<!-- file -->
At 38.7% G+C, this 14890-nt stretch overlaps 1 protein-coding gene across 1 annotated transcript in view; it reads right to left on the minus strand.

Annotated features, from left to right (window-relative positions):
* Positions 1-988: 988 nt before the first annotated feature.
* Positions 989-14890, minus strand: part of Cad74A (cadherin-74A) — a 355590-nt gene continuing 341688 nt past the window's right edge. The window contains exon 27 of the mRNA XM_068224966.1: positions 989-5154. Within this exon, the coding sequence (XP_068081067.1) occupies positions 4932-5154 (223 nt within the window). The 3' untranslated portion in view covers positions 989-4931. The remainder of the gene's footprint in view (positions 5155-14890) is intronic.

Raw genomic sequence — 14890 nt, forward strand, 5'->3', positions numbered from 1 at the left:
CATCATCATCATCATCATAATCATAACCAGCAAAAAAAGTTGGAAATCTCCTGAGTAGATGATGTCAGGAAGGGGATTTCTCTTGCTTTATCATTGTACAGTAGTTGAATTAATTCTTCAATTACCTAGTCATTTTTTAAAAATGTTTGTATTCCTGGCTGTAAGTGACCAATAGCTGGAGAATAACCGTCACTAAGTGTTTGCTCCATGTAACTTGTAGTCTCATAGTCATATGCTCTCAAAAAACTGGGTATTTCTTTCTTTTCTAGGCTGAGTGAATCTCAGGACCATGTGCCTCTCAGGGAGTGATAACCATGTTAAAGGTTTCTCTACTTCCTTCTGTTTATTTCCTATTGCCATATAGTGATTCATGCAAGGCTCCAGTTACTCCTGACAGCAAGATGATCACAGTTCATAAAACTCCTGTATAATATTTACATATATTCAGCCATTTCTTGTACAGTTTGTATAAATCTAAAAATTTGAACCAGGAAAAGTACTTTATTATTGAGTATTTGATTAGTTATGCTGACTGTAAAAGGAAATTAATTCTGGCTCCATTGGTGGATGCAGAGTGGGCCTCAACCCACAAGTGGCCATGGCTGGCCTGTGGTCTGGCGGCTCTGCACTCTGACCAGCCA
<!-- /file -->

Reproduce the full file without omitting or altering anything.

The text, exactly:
At 38.7% G+C, this 14890-nt stretch overlaps 1 protein-coding gene across 1 annotated transcript in view; it reads right to left on the minus strand.

Annotated features, from left to right (window-relative positions):
* Positions 1-988: 988 nt before the first annotated feature.
* Positions 989-14890, minus strand: part of Cad74A (cadherin-74A) — a 355590-nt gene continuing 341688 nt past the window's right edge. The window contains exon 27 of the mRNA XM_068224966.1: positions 989-5154. Within this exon, the coding sequence (XP_068081067.1) occupies positions 4932-5154 (223 nt within the window). The 3' untranslated portion in view covers positions 989-4931. The remainder of the gene's footprint in view (positions 5155-14890) is intronic.

Raw genomic sequence — 14890 nt, forward strand, 5'->3', positions numbered from 1 at the left:
CATCATCATCATCATCATAATCATAACCAGCAAAAAAAGTTGGAAATCTCCTGAGTAGATGATGTCAGGAAGGGGATTTCTCTTGCTTTATCATTGTACAGTAGTTGAATTAATTCTTCAATTACCTAGTCATTTTTTAAAAATGTTTGTATTCCTGGCTGTAAGTGACCAATAGCTGGAGAATAACCGTCACTAAGTGTTTGCTCCATGTAACTTGTAGTCTCATAGTCATATGCTCTCAAAAAACTGGGTATTTCTTTCTTTTCTAGGCTGAGTGAATCTCAGGACCATGTGCCTCTCAGGGAGTGATAACCATGTTAAAGGTTTCTCTACTTCCTTCTGTTTATTTCCTATTGCCATATAGTGATTCATGCAAGGCTCCAGTTACTCCTGACAGCAAGATGATCACAGTTCATAAAACTCCTGTATAATATTTACATATATTCAGCCATTTCTTGTACAGTTTGTATAAATCTAAAAATTTGAACCAGGAAAAGTACTTTATTATTGAGTATTTGATTAGTTATGCTGACTGTAAAAGGAAATTAATTCTGGCTCCATTGGTGGATGCAGAGTGGGCCTCAACCCACAAGTGGCCATGGCTGGCCTGTGGTCTGGCGGCTCTGCACTCTGACCAGCCA